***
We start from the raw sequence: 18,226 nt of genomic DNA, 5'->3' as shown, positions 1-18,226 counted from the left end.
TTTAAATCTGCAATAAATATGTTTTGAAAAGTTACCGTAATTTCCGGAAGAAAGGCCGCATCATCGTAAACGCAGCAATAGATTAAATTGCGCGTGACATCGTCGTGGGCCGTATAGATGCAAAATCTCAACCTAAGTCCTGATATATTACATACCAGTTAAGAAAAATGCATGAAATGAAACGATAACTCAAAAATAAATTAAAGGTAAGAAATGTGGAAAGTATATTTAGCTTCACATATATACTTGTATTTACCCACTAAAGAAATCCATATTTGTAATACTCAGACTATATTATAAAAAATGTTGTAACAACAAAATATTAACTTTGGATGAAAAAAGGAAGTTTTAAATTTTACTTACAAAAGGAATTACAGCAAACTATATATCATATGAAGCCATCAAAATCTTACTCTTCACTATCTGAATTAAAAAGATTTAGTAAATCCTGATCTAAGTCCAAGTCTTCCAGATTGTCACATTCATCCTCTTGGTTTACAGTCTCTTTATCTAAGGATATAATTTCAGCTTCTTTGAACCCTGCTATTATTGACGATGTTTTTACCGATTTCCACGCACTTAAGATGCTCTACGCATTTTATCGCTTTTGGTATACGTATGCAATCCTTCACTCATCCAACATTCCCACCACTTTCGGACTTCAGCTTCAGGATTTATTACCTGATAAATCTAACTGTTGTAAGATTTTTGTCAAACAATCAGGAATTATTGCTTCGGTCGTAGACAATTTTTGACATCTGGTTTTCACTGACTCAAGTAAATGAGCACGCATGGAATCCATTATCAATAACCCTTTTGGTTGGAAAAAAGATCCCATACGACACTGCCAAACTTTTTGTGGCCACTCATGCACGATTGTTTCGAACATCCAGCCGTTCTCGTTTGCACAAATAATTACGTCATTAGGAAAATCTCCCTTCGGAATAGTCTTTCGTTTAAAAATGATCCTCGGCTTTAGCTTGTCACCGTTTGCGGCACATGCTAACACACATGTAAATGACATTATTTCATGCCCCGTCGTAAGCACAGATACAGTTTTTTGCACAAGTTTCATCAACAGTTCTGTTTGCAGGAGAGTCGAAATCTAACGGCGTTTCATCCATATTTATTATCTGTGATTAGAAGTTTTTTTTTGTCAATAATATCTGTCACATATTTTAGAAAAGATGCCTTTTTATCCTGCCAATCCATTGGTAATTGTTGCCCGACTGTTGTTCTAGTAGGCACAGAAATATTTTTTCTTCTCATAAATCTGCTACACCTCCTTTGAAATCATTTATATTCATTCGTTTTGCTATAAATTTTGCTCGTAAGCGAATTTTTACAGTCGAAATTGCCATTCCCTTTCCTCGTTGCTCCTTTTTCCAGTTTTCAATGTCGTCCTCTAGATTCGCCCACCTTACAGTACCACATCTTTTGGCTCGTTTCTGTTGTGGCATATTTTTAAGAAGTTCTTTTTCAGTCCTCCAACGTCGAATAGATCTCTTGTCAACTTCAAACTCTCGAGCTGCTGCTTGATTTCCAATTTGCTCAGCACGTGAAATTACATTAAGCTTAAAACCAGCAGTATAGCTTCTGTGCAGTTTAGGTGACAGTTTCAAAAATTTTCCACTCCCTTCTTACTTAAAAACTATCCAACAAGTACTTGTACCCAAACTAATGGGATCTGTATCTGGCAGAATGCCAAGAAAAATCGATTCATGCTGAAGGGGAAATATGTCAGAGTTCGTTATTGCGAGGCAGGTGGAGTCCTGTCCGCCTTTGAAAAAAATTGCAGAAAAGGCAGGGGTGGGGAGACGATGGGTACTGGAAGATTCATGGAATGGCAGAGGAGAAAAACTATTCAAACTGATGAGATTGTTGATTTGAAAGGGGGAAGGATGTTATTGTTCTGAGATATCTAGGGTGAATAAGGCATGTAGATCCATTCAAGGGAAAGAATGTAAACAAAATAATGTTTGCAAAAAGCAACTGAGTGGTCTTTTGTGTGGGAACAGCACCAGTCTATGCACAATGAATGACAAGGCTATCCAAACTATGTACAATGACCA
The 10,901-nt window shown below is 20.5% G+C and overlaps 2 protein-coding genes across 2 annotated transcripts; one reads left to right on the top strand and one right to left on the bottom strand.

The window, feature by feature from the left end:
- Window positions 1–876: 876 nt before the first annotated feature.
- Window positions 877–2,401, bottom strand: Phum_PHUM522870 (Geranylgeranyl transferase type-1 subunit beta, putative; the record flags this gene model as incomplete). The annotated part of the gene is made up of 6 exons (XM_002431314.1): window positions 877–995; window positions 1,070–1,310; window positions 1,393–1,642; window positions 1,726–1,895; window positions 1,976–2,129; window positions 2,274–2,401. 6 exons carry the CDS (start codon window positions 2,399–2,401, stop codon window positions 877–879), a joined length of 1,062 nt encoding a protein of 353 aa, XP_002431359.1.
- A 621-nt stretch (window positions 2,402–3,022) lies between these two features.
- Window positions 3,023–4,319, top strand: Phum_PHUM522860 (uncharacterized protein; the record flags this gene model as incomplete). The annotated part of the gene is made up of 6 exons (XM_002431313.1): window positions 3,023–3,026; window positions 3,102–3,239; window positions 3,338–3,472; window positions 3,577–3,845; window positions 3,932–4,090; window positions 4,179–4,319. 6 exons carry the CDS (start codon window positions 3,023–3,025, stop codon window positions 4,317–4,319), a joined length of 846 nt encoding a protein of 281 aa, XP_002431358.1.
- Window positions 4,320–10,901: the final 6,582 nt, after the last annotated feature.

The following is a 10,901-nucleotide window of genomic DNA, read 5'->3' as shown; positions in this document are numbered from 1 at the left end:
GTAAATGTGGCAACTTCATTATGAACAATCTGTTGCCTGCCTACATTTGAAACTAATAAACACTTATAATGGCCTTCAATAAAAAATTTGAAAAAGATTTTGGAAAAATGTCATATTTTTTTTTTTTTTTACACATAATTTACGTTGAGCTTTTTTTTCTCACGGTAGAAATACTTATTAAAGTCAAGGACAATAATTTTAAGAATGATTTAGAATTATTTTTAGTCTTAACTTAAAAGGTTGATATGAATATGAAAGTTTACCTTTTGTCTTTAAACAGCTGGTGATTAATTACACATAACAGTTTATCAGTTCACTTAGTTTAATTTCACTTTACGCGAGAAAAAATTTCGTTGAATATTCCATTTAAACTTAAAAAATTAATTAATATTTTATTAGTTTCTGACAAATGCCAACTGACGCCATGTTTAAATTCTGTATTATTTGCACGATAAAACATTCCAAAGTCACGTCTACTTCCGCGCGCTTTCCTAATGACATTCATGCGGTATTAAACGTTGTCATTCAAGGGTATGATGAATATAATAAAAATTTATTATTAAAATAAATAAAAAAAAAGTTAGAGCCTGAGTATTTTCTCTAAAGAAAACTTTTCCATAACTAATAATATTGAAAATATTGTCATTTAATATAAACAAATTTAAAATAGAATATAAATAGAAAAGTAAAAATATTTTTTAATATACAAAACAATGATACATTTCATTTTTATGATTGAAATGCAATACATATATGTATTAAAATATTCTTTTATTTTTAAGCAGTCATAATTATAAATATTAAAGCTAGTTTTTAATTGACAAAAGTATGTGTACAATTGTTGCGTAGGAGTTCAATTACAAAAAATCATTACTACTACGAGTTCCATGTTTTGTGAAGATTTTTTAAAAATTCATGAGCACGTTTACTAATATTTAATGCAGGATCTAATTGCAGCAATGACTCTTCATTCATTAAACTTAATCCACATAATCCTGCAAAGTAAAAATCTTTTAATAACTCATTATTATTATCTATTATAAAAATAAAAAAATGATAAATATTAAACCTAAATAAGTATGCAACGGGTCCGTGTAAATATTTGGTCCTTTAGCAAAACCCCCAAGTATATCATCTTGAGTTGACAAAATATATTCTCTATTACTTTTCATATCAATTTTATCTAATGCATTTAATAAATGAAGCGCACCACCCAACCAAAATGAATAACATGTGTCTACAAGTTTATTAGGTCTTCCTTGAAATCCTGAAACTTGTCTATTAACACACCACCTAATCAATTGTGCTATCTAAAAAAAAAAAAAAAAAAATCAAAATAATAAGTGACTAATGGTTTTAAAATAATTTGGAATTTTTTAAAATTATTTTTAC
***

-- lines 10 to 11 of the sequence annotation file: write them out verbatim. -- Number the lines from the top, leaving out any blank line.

The following is a 10,901-nucleotide window of genomic DNA, read 5'->3' as shown; positions in this document are numbered from 1 at the left end:
GTAAATGTGGCAACTTCATTATGAACAATCTGTTGCCTGCCTACATTTGAAACTAATAAACACTTATAATGGCCTTCAATAAAAAATTTGAAAAAGATTTTGGAAAAATGTCATATTTTTTTTTTTTTTTACACATAATTTACGTTGAGCTTTTTTTTCTCACGGTAGAAATACTTATTAAAGTCAAGGACAATAATTTTAAGAATGATTTAGAATTATTTTTAGTCTTAACTTAAAAGGTTGATATGAATATGAAAGTTTACCTTTTGTCTTTAAACAGCTGGTGATTAATTACACATAACAGTTTATCAGTTCACTTAGTTTAATTTCACTTTACGCGAGAAAAAATTTCGTTGAATATTCCATTTAAACTTAAAAAATTAATTAATATTTTATTAGTTTCTGACAAATGCCAACTGACGCCATGTTTAAATTCTGTATTATTTGCACGATAAAACATTCCAAAGTCACGTCTACTTCCGCGCGCTTTCCTAATGACATTCATGCGGTATTAAACGTTGTCATTCAAGGGTATGATGAATATAATAAAAATTTATTATTAAAATAAATAAAAAAAAAGTTAGAGCCTGAGTATTTTCTCTAAAGAAAACTTTTCCATAACTAATAATATTGAAAATATTGTCATTTAATATAAACAAATTTAAAATAGAATATAAATAGAAAAGTAAAAATATTTTTTAATATACAAAACAATGATACATTTCATTTTTATGATTGAAATGCAATACATATATGTATTAAAATATTCTTTTATTTTTAAGCAGTCATAATTATAAATATTAAAGCTAGTTTTTAATTGACAAAAGTATGTGTACAATTGTTGCGTAGGAGTTCAATTACAAAAAATCATTACTACTACGAGTTCCATGTTTTGTGAAGATTTTTTAAAAATTCATGAGCACGTTTACTAATATTTAATGCAGGATCTAATTGCAGCAATGACTCTTCATTCATTAAACTTAATCCACATAATCCTGCAAAGTAAAAATCTTTTAATAACTCATTATTATTATCTATTATAAAAATAAAAAAATGATAAATATTAAACCTAAATAAGTATGCAACGGGTCCGTGTAAATATTTGGTCCTTTAGCAAAACCCCCAAGTATATCATCTTGAGTTGACAAAATATATTCTCTATTACTTTTCATATCAATTTTATCTAATGCATTTAATAAATGAAGCGCACCACCCAACCAAAATGAATAACATGTGTCTACAAGTTTATTAGGTCTTCCTTGAAATCCTGAAACTTGTCTATTAACACACCACCTAATCAATTGTGCTATCTAAAAAAAAAAAAAAAAAAATCAAAATAATAAGTGACTAATGGTTTTAAAATAATTTGGAATTTTTTAAAATTATTTTTAC